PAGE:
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Classic Apples #2 – Cox’s Orange Pippin

26 Mar

Everyone should know this desert apple. It’s popular and tasty and if you rattle it you can hear the seeds inside. I’ve chosen it because I have a small tree in my garden and this is how it looked at the weekend.

Apparently, Mr and Mrs Cox were responsible for this thing of beauty. Mr Cox was a Bermondsey brewer and a keen gardener who moved from London to the country to retire. The story goes that in 1825, Mrs Cox, his wife, was watching a particularly interesting bee working over some blossom on one of the apple trees and was so impressed that she marked the tree with a piece of ribbon. Her other half, took the apple pips from the apple his wife had marked and sowed them. Most of them died but two survived, one became the first Cox’s Orange Pippin and the other Cox’s Pomona. The tree didn’t become public until the 1840s and in 1857 this new upstart of an apple won first prize in the Royal Horticultural Society’s Grand Fruit Exhibition, much to the dismay of the traditionalists of the time!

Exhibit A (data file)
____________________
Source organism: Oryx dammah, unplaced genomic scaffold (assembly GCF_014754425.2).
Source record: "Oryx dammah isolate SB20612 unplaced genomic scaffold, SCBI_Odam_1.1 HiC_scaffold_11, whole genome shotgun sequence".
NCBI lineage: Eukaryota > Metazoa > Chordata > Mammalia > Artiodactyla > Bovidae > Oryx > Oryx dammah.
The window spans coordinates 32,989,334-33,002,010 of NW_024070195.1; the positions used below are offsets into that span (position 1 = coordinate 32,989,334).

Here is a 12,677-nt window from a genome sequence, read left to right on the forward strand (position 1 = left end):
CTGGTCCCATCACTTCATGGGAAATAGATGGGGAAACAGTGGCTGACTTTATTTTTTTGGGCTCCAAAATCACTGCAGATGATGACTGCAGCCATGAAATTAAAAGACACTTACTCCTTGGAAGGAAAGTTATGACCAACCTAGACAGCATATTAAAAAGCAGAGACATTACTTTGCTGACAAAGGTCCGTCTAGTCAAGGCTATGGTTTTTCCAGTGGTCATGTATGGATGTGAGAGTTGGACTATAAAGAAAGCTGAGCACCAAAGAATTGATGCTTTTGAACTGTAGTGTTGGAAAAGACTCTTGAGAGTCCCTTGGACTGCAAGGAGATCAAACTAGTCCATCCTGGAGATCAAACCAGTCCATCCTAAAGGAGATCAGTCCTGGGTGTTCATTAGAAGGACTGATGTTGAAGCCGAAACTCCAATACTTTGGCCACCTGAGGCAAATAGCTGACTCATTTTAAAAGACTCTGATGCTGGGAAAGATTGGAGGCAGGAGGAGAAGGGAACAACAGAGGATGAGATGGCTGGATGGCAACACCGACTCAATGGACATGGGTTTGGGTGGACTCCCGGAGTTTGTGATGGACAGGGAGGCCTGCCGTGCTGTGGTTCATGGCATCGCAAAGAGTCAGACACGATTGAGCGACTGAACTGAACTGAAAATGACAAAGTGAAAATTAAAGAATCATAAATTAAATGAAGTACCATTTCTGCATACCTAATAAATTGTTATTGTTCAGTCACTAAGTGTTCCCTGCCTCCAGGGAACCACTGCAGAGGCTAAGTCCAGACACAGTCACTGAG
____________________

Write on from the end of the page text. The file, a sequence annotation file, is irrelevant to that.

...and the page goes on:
A good story and if it isn’t true then I don’t want to hear about it. The Coxs themselves never heard about the full success of their apple, as they died beforehand. Trees being trees don’t like to be rushed. I’m taking this information as 100% evidence that the bee on the blossom part was true. The original tree survived until a few years before the outbreak of World War I, when it succumbed to high winds.

It is very, very nice and is very ‘complex’. A word I don’t like which means it has a range of different flavours that you may pick out as you eat it. Each apple is an edible journey. I can’t remember ever having one of these from the supermarket because there always seems to be someone giving you spares from the trees in their gardens. Unfortunately, it doesn’t fare too well outside England so I’ll just have one on your behalf if you’re not from round these ‘ere paarts!!!!